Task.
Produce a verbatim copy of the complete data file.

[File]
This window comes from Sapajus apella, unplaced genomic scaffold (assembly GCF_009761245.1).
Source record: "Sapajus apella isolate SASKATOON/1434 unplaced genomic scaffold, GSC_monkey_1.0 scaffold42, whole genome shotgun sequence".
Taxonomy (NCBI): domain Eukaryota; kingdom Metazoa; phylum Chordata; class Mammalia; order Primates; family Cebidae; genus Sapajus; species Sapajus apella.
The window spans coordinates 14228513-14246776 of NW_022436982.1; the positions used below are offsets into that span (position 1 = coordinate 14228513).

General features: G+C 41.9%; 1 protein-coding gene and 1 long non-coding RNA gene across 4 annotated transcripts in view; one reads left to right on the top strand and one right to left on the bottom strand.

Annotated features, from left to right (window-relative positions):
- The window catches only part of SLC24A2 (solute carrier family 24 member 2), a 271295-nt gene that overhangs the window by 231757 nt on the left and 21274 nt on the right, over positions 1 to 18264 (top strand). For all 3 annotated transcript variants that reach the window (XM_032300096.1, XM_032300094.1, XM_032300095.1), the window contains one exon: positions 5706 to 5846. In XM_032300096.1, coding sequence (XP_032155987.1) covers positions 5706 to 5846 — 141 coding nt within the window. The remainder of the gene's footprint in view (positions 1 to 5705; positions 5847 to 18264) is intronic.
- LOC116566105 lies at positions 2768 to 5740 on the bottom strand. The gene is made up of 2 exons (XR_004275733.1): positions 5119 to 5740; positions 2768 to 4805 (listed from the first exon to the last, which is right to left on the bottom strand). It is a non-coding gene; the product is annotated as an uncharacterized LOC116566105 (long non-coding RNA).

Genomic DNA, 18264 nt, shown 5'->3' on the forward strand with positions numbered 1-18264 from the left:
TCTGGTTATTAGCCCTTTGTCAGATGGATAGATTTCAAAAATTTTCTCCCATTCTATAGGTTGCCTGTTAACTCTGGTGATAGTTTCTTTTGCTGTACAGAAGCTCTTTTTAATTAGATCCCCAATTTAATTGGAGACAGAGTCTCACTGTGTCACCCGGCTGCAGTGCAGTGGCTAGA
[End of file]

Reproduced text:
This window comes from Sapajus apella, unplaced genomic scaffold (assembly GCF_009761245.1).
Source record: "Sapajus apella isolate SASKATOON/1434 unplaced genomic scaffold, GSC_monkey_1.0 scaffold42, whole genome shotgun sequence".
Taxonomy (NCBI): domain Eukaryota; kingdom Metazoa; phylum Chordata; class Mammalia; order Primates; family Cebidae; genus Sapajus; species Sapajus apella.
The window spans coordinates 14228513-14246776 of NW_022436982.1; the positions used below are offsets into that span (position 1 = coordinate 14228513).

General features: G+C 41.9%; 1 protein-coding gene and 1 long non-coding RNA gene across 4 annotated transcripts in view; one reads left to right on the top strand and one right to left on the bottom strand.

Annotated features, from left to right (window-relative positions):
- The window catches only part of SLC24A2 (solute carrier family 24 member 2), a 271295-nt gene that overhangs the window by 231757 nt on the left and 21274 nt on the right, over positions 1 to 18264 (top strand). For all 3 annotated transcript variants that reach the window (XM_032300096.1, XM_032300094.1, XM_032300095.1), the window contains one exon: positions 5706 to 5846. In XM_032300096.1, coding sequence (XP_032155987.1) covers positions 5706 to 5846 — 141 coding nt within the window. The remainder of the gene's footprint in view (positions 1 to 5705; positions 5847 to 18264) is intronic.
- LOC116566105 lies at positions 2768 to 5740 on the bottom strand. The gene is made up of 2 exons (XR_004275733.1): positions 5119 to 5740; positions 2768 to 4805 (listed from the first exon to the last, which is right to left on the bottom strand). It is a non-coding gene; the product is annotated as an uncharacterized LOC116566105 (long non-coding RNA).

Genomic DNA, 18264 nt, shown 5'->3' on the forward strand with positions numbered 1-18264 from the left:
TCTGGTTATTAGCCCTTTGTCAGATGGATAGATTTCAAAAATTTTCTCCCATTCTATAGGTTGCCTGTTAACTCTGGTGATAGTTTCTTTTGCTGTACAGAAGCTCTTTTTAATTAGATCCCCAATTTAATTGGAGACAGAGTCTCACTGTGTCACCCGGCTGCAGTGCAGTGGCTAGA